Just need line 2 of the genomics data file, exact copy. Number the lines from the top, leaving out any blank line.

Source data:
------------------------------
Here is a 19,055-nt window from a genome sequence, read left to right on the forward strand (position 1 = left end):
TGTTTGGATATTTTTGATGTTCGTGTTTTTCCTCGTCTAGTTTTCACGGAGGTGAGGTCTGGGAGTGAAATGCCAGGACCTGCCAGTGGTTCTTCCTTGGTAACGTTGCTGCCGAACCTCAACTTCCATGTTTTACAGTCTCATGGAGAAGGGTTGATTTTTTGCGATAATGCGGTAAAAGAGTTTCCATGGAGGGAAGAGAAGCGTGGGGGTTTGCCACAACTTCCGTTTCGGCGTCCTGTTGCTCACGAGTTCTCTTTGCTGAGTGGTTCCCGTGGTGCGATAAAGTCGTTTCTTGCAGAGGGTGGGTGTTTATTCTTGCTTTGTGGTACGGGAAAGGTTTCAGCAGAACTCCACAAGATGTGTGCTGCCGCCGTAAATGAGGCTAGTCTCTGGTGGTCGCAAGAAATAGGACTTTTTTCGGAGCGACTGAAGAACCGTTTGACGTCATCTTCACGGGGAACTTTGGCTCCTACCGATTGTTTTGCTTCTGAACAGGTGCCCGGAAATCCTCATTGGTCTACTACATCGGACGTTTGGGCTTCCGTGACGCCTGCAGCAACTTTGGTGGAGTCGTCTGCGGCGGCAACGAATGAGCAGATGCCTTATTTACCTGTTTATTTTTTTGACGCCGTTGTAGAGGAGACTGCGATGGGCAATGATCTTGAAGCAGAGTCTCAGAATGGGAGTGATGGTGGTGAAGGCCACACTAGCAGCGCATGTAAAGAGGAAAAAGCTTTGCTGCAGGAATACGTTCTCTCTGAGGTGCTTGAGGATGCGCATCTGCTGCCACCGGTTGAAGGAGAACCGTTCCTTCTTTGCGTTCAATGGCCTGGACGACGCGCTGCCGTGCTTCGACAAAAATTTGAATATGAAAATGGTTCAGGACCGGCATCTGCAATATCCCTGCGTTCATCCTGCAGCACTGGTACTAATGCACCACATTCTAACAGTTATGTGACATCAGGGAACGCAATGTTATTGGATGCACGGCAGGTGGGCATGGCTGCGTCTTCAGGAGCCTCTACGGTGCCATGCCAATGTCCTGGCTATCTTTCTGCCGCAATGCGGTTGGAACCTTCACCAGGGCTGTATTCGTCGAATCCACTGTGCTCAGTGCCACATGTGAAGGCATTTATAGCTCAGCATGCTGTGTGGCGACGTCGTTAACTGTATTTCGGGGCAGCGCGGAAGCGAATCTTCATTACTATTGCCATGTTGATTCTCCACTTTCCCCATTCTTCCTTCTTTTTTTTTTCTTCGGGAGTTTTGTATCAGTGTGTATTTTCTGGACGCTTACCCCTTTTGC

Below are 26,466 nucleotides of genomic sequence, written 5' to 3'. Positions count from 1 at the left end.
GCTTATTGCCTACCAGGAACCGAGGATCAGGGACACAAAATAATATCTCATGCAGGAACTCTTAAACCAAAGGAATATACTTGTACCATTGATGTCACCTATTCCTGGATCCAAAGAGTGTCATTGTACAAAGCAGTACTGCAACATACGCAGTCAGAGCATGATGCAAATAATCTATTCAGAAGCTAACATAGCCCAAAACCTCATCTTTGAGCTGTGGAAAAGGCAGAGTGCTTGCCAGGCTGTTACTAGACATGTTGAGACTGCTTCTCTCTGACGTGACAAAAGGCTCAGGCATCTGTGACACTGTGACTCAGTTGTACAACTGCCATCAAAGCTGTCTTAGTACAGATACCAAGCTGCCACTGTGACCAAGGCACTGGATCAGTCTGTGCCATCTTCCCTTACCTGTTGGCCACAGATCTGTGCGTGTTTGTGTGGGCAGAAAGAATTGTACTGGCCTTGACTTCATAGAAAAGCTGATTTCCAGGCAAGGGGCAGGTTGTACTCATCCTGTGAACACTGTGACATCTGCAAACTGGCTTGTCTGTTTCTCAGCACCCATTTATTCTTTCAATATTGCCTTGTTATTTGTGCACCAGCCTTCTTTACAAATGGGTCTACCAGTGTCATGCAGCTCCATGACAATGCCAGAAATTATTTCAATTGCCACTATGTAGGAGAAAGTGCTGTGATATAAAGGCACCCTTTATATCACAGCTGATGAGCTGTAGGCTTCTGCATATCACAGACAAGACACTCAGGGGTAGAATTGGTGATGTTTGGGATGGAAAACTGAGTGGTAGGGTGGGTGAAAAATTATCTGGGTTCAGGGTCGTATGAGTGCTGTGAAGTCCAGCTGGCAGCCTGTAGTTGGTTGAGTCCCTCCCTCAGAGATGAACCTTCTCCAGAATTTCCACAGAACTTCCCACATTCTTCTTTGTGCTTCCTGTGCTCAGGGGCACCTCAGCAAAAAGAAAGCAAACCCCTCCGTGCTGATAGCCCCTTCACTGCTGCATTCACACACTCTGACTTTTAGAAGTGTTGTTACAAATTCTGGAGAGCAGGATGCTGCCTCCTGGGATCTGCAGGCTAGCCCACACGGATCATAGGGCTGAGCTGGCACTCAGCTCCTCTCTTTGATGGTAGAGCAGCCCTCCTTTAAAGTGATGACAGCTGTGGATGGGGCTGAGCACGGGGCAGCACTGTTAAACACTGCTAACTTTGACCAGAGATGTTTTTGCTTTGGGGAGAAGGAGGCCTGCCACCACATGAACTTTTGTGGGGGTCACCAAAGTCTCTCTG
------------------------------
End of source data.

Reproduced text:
TGTTTGGATATTTTTGATGTTCGTGTTTTTCCTCGTCTAGTTTTCACGGAGGTGAGGTCTGGGAGTGAAATGCCAGGACCTGCCAGTGGTTCTTCCTTGGTAACGTTGCTGCCGAACCTCAACTTCCATGTTTTACAGTCTCATGGAGAAGGGTTGATTTTTTGCGATAATGCGGTAAAAGAGTTTCCATGGAGGGAAGAGAAGCGTGGGGGTTTGCCACAACTTCCGTTTCGGCGTCCTGTTGCTCACGAGTTCTCTTTGCTGAGTGGTTCCCGTGGTGCGATAAAGTCGTTTCTTGCAGAGGGTGGGTGTTTATTCTTGCTTTGTGGTACGGGAAAGGTTTCAGCAGAACTCCACAAGATGTGTGCTGCCGCCGTAAATGAGGCTAGTCTCTGGTGGTCGCAAGAAATAGGACTTTTTTCGGAGCGACTGAAGAACCGTTTGACGTCATCTTCACGGGGAACTTTGGCTCCTACCGATTGTTTTGCTTCTGAACAGGTGCCCGGAAATCCTCATTGGTCTACTACATCGGACGTTTGGGCTTCCGTGACGCCTGCAGCAACTTTGGTGGAGTCGTCTGCGGCGGCAACGAATGAGCAGATGCCTTATTTACCTGTTTATTTTTTTGACGCCGTTGTAGAGGAGACTGCGATGGGCAATGATCTTGAAGCAGAGTCTCAGAATGGGAGTGATGGTGGTGAAGGCCACACTAGCAGCGCATGTAAAGAGGAAAAAGCTTTGCTGCAGGAATACGTTCTCTCTGAGGTGCTTGAGGATGCGCATCTGCTGCCACCGGTTGAAGGAGAACCGTTCCTTCTTTGCGTTCAATGGCCTGGACGACGCGCTGCCGTGCTTCGACAAAAATTTGAATATGAAAATGGTTCAGGACCGGCATCTGCAATATCCCTGCGTTCATCCTGCAGCACTGGTACTAATGCACCACATTCTAACAGTTATGTGACATCAGGGAACGCAATGTTATTGGATGCACGGCAGGTGGGCATGGCTGCGTCTTCAGGAGCCTCTACGGTGCCATGCCAATGTCCTGGCTATCTTTCTGCCGCAATGCGGTTGGAACCTTCACCAGGGCTGTATTCGTCGAATCCACTGTGCTCAGTGCCACATGTGAAGGCATTTATAGCTCAGCATGCTGTGTGGCGACGTCGTTAACTGTATTTCGGGGCAGCGCGGAAGCGAATCTTCATTACTATTGCCATGTTGATTCTCCACTTTCCCCATTCTTCCTTCTTTTTTTTTTCTTCGGGAGTTTTGTATCAGTGTGTATTTTCTGGACGCTTACCCCTTTTGC